The Invasive Species Council is concerned that recent changes to NSW laws surrounding feral deer control could make it more difficult for farmers to control the pest animal.
For most of the state, deer hunting rules have been relaxed, but there is no relief for farmers in areas where hunting rules were already partially suspended such as the south-east, Illawarra, Upper Hunter, Northern Tablelands and Port Macquarie.
Invasive Species Council chief executive officer Andrew Cox said the government was ‘‘forcing shooters through an extra layer of red tape by insisting they get a game licence as well.’’
‘‘Controlling feral deer needs to be made easier and pressure applied to irresponsible farmers that allow feral deer to breed up.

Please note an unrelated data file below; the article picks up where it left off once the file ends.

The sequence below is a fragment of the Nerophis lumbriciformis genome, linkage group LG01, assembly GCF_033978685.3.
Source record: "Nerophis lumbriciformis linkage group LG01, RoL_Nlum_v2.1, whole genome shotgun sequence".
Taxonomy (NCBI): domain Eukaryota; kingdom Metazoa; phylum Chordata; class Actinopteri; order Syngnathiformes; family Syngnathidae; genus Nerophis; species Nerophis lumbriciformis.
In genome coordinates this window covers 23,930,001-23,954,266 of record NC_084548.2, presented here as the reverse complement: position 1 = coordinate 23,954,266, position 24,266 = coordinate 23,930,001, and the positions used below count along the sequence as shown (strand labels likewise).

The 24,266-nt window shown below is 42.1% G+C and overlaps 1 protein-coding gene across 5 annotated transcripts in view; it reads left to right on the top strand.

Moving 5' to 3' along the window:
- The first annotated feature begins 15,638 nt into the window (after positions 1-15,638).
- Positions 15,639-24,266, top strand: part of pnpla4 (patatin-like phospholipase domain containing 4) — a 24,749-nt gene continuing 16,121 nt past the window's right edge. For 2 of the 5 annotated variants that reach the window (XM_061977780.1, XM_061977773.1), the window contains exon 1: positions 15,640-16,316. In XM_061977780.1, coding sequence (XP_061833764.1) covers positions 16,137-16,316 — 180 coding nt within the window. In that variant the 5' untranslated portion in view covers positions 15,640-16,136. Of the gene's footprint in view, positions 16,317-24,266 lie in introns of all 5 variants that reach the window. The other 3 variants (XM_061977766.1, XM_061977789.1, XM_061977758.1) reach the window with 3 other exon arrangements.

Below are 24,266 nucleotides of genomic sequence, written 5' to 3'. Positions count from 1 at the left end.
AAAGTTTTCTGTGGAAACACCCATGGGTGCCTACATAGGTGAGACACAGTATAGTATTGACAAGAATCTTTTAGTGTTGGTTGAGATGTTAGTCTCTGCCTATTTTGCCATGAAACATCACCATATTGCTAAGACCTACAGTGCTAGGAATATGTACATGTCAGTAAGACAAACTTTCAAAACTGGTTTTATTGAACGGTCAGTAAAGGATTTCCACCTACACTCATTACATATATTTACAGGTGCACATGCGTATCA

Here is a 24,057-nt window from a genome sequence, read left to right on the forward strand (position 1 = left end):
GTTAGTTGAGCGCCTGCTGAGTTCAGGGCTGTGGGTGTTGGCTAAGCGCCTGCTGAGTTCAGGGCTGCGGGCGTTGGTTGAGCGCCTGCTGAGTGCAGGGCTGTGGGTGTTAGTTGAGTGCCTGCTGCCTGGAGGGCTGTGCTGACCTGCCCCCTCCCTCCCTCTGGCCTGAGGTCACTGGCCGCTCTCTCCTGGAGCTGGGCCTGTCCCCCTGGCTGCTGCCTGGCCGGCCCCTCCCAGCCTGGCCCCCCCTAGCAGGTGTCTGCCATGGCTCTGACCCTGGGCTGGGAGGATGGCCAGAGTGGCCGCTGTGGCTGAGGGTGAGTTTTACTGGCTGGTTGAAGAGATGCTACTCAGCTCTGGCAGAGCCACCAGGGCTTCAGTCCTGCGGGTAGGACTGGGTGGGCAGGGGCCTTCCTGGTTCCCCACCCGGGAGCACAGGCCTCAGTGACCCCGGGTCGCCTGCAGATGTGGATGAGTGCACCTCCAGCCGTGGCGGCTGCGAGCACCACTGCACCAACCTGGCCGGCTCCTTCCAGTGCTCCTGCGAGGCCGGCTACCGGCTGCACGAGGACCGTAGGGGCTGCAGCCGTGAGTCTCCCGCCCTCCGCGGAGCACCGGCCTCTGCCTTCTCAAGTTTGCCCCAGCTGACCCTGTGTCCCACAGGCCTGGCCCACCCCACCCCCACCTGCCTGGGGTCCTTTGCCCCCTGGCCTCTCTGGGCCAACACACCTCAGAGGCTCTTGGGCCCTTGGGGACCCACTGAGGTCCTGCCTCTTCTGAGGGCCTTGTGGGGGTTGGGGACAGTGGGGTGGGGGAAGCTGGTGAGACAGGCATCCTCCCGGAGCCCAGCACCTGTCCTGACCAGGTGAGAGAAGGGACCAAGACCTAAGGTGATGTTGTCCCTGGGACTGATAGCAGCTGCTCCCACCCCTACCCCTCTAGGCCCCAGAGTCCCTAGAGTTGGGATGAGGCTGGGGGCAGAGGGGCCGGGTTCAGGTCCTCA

‘‘The latest changes are a major disappointment.
‘‘Exploding deer numbers have made feral deer the state’s biggest pest problem,’’ Mr Cox said.
He said feral deer caused havoc; they ate pastures and crops and created road safety issues, were a biosecurity threat and destroyed creeks and forest.
‘‘The game status of feral deer in NSW is an anachronism and must be dropped,’’ he said.
‘‘Deer are no different to other feral animals such as pigs, foxes and goats.’’
In Victoria, deer are also considered game and all hunters of the animal must hold a deer (stalking) licence.
This year, the population is estimated to have passed one million, which triggered the Victorian Government’s release of the Draft Victorian Deer Management Strategy.
The strategy aims to enhance deer management through partnerships and community collaboration; reduce the impact of deer on key environmental, agricultural, cultural and social assets; increase awareness, understanding and capacity to manage deer; and reduce illegal deer hunting.
It is also suggesting a reduction in red tape for hunters and businesses that want to process slain deer for eating.
A national Senate inquiry into the impacts of feral deer, pigs and goats held its first hearings in Melbourne on November 20.